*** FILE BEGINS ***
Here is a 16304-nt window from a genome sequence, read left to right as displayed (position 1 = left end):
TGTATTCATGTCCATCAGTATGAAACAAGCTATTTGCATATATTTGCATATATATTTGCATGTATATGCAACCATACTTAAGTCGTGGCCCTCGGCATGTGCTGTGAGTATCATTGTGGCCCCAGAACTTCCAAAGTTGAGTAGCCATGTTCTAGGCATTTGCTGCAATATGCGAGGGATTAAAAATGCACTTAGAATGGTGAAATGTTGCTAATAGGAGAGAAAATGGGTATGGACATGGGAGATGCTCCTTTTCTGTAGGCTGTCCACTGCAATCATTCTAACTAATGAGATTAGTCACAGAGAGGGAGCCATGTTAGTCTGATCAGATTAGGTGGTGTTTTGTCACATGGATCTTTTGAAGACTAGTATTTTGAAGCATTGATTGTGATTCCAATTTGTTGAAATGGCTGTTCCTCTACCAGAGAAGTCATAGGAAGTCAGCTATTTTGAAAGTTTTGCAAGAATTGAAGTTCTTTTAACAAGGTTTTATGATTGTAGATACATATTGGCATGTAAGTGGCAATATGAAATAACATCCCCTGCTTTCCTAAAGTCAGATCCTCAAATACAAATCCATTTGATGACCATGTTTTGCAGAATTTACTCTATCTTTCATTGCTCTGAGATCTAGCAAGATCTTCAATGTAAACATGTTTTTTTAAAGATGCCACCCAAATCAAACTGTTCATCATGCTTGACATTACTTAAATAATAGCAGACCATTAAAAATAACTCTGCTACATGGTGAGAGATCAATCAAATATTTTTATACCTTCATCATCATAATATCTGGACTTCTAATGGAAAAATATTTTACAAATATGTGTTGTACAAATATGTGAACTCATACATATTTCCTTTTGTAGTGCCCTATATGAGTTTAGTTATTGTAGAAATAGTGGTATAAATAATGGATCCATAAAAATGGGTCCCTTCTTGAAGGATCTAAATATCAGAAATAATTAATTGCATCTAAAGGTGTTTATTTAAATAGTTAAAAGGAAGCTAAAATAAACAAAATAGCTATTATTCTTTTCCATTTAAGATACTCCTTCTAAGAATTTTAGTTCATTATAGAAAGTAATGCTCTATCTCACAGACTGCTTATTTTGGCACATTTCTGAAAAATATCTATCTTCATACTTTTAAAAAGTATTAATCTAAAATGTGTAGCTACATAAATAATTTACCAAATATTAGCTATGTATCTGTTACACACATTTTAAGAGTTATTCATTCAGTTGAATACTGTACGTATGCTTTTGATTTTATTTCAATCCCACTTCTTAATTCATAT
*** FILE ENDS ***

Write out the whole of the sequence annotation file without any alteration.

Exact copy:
Here is a 16304-nt window from a genome sequence, read left to right as displayed (position 1 = left end):
TGTATTCATGTCCATCAGTATGAAACAAGCTATTTGCATATATTTGCATATATATTTGCATGTATATGCAACCATACTTAAGTCGTGGCCCTCGGCATGTGCTGTGAGTATCATTGTGGCCCCAGAACTTCCAAAGTTGAGTAGCCATGTTCTAGGCATTTGCTGCAATATGCGAGGGATTAAAAATGCACTTAGAATGGTGAAATGTTGCTAATAGGAGAGAAAATGGGTATGGACATGGGAGATGCTCCTTTTCTGTAGGCTGTCCACTGCAATCATTCTAACTAATGAGATTAGTCACAGAGAGGGAGCCATGTTAGTCTGATCAGATTAGGTGGTGTTTTGTCACATGGATCTTTTGAAGACTAGTATTTTGAAGCATTGATTGTGATTCCAATTTGTTGAAATGGCTGTTCCTCTACCAGAGAAGTCATAGGAAGTCAGCTATTTTGAAAGTTTTGCAAGAATTGAAGTTCTTTTAACAAGGTTTTATGATTGTAGATACATATTGGCATGTAAGTGGCAATATGAAATAACATCCCCTGCTTTCCTAAAGTCAGATCCTCAAATACAAATCCATTTGATGACCATGTTTTGCAGAATTTACTCTATCTTTCATTGCTCTGAGATCTAGCAAGATCTTCAATGTAAACATGTTTTTTTAAAGATGCCACCCAAATCAAACTGTTCATCATGCTTGACATTACTTAAATAATAGCAGACCATTAAAAATAACTCTGCTACATGGTGAGAGATCAATCAAATATTTTTATACCTTCATCATCATAATATCTGGACTTCTAATGGAAAAATATTTTACAAATATGTGTTGTACAAATATGTGAACTCATACATATTTCCTTTTGTAGTGCCCTATATGAGTTTAGTTATTGTAGAAATAGTGGTATAAATAATGGATCCATAAAAATGGGTCCCTTCTTGAAGGATCTAAATATCAGAAATAATTAATTGCATCTAAAGGTGTTTATTTAAATAGTTAAAAGGAAGCTAAAATAAACAAAATAGCTATTATTCTTTTCCATTTAAGATACTCCTTCTAAGAATTTTAGTTCATTATAGAAAGTAATGCTCTATCTCACAGACTGCTTATTTTGGCACATTTCTGAAAAATATCTATCTTCATACTTTTAAAAAGTATTAATCTAAAATGTGTAGCTACATAAATAATTTACCAAATATTAGCTATGTATCTGTTACACACATTTTAAGAGTTATTCATTCAGTTGAATACTGTACGTATGCTTTTGATTTTATTTCAATCCCACTTCTTAATTCATAT